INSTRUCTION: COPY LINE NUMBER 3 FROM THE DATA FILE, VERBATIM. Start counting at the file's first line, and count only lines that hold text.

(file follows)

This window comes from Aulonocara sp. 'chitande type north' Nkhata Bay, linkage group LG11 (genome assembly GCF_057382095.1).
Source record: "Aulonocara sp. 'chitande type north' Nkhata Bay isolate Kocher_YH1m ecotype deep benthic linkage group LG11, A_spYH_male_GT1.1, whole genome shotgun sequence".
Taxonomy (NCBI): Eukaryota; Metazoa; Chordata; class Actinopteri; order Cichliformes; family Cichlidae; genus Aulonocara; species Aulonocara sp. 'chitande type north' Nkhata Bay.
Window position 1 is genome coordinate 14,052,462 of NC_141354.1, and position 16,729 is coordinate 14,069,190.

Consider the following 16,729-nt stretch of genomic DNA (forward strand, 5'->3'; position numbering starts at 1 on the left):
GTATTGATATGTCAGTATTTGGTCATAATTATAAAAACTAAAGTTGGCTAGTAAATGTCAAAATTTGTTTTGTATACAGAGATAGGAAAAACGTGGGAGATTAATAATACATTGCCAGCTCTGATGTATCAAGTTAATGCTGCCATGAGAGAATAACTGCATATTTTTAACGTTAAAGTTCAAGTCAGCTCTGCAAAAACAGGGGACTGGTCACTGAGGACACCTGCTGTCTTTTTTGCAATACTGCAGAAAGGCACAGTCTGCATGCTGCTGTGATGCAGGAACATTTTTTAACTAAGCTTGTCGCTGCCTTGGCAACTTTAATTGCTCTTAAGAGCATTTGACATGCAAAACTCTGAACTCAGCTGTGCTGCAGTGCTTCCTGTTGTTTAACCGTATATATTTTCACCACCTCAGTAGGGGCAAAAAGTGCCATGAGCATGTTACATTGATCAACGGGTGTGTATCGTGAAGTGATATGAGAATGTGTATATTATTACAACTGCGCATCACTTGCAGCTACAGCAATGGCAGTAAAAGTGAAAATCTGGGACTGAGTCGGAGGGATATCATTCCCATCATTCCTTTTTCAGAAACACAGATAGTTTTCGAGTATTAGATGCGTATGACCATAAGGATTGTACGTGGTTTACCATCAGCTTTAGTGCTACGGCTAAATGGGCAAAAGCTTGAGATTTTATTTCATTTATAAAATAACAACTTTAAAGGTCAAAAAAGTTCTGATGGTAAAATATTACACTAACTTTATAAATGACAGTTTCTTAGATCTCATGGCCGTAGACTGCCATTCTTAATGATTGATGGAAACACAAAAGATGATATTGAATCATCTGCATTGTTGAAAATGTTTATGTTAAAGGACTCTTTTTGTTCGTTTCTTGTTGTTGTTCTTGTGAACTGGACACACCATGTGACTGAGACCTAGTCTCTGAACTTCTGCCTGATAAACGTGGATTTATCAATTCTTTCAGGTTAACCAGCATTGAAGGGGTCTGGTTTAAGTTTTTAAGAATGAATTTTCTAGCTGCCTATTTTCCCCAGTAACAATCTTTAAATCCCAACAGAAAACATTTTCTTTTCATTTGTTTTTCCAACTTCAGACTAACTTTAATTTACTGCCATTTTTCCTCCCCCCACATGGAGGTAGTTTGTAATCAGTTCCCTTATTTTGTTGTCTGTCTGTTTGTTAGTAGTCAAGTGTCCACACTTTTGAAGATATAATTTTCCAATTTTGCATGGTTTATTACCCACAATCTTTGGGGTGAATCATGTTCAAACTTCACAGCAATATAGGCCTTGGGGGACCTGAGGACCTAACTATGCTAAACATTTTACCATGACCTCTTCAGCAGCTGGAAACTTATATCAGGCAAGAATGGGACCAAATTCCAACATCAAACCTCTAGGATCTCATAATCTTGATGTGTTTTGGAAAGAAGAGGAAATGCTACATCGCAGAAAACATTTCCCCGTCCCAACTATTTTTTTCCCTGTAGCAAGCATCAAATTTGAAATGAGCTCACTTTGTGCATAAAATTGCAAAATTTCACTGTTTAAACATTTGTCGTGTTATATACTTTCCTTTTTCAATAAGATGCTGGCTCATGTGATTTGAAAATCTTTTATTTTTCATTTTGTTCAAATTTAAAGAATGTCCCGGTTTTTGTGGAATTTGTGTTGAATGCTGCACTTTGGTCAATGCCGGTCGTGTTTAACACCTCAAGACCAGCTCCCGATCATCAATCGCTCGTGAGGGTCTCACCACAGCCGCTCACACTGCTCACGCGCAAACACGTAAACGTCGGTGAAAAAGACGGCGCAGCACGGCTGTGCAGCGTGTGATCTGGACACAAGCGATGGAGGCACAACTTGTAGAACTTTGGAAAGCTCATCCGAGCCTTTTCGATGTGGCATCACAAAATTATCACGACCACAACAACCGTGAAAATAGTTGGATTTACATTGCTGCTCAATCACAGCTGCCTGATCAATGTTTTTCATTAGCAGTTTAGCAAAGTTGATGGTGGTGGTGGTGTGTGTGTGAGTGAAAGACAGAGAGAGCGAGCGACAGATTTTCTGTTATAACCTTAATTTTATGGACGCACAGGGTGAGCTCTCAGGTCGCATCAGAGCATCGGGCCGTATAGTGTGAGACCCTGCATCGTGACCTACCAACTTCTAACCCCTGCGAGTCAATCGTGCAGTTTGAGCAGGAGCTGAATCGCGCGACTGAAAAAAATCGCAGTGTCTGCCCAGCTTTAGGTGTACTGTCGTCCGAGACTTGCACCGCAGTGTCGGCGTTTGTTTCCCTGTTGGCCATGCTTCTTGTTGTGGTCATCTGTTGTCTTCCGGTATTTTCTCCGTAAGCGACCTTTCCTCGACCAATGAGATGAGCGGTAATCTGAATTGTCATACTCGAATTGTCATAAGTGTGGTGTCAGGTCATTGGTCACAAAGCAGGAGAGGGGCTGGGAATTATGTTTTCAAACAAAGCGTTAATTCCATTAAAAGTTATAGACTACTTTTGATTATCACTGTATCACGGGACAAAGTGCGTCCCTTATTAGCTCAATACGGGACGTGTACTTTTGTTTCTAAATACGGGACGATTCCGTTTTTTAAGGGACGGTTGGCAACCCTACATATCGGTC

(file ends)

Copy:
Taxonomy (NCBI): Eukaryota; Metazoa; Chordata; class Actinopteri; order Cichliformes; family Cichlidae; genus Aulonocara; species Aulonocara sp. 'chitande type north' Nkhata Bay.